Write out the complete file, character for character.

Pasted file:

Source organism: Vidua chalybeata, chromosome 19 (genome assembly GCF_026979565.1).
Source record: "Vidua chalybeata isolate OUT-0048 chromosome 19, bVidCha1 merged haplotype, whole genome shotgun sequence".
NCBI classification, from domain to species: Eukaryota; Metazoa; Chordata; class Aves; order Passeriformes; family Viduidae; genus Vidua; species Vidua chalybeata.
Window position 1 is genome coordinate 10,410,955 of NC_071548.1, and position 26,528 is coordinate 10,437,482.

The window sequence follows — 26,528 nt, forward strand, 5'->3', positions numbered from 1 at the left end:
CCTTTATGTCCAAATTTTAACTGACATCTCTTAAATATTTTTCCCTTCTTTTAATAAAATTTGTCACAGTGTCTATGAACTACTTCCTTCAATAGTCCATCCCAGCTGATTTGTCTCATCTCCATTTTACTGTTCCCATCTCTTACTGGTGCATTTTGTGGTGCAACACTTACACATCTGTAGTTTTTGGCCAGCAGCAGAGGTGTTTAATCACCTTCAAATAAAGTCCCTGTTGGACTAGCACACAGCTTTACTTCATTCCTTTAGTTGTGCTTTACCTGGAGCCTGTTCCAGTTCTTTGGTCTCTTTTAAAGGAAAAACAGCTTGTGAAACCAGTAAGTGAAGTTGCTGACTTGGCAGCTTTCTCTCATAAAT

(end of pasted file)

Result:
Source organism: Vidua chalybeata, chromosome 19 (genome assembly GCF_026979565.1).
Source record: "Vidua chalybeata isolate OUT-0048 chromosome 19, bVidCha1 merged haplotype, whole genome shotgun sequence".
NCBI classification, from domain to species: Eukaryota; Metazoa; Chordata; class Aves; order Passeriformes; family Viduidae; genus Vidua; species Vidua chalybeata.
Window position 1 is genome coordinate 10,410,955 of NC_071548.1, and position 26,528 is coordinate 10,437,482.

The window sequence follows — 26,528 nt, forward strand, 5'->3', positions numbered from 1 at the left end:
CCTTTATGTCCAAATTTTAACTGACATCTCTTAAATATTTTTCCCTTCTTTTAATAAAATTTGTCACAGTGTCTATGAACTACTTCCTTCAATAGTCCATCCCAGCTGATTTGTCTCATCTCCATTTTACTGTTCCCATCTCTTACTGGTGCATTTTGTGGTGCAACACTTACACATCTGTAGTTTTTGGCCAGCAGCAGAGGTGTTTAATCACCTTCAAATAAAGTCCCTGTTGGACTAGCACACAGCTTTACTTCATTCCTTTAGTTGTGCTTTACCTGGAGCCTGTTCCAGTTCTTTGGTCTCTTTTAAAGGAAAAACAGCTTGTGAAACCAGTAAGTGAAGTTGCTGACTTGGCAGCTTTCTCTCATAAAT